In 1953, Ford released the 100E, designed by Lacuesta Automotive. It was a completely new car, featuring a modern three box design. The 100E was available as a two-door Anglia and a four-door Prefect. Internally there were individual front seats trimmed in PVC, hinged to allow access to the rear. The instruments were placed in a cluster around the steering column and the gear change was floor mounted. A heater and radio were optional extras.
Under the bonnet the 100E still housed an antiquated, but actually new, 36 bhp side-valve engine, and a three-speed gearbox was retained. A second wind-screen wiper was now included at no extra cost. The separate chassis construction of the previous models was replaced by unitary construction and the front suspension used hydraulic telescopic dampers and coil springs with anti-roll bar and semi-elliptic leaf springs at the rear. The steering took just two turns between locks, making the car responsive and easy to place on the road, although on wet roads it was too easy to make the tail slide out. The electrical system became 12 volt. An Anglia saloon tested by the British Motor magazine in 1954 had a top speed of 70.2 mph and could accelerate from 0-60 mph in 29.4 seconds. A fuel consumption of 30.3 miles per gallon was recorded. The test car cost £511 including taxes.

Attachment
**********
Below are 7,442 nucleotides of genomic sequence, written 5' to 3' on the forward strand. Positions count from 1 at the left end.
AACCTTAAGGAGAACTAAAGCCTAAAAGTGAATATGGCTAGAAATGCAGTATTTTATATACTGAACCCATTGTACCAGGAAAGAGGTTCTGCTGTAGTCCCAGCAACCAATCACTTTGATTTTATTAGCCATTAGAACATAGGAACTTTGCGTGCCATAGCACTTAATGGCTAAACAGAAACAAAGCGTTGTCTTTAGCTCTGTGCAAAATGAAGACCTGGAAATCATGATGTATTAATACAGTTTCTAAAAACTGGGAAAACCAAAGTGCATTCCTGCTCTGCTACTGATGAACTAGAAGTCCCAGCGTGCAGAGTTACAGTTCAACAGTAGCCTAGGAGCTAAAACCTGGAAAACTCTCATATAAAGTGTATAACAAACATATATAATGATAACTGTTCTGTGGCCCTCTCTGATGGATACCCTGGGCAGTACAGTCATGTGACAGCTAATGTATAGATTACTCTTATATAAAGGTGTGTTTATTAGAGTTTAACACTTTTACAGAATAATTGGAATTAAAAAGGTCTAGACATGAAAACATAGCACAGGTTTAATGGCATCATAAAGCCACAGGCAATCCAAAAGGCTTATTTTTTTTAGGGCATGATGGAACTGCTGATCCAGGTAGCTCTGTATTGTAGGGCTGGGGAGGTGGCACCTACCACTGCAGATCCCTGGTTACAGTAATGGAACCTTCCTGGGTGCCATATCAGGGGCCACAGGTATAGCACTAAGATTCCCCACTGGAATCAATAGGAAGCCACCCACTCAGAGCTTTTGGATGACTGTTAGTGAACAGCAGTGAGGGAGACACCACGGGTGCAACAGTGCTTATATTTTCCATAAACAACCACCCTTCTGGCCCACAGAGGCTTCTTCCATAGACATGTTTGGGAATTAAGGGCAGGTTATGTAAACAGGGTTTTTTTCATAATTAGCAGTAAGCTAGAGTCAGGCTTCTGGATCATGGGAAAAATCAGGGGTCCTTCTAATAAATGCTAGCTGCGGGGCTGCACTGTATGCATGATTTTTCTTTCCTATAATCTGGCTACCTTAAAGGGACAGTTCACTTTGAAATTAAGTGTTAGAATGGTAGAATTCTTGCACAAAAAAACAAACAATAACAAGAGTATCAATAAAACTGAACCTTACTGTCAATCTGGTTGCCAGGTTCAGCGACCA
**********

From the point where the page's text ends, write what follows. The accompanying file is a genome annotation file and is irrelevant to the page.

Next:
The vendor states that a lot of money has been spent on this car, though no record of it is available. The car is in very good condition, has a leather interior, and is ready to drive away.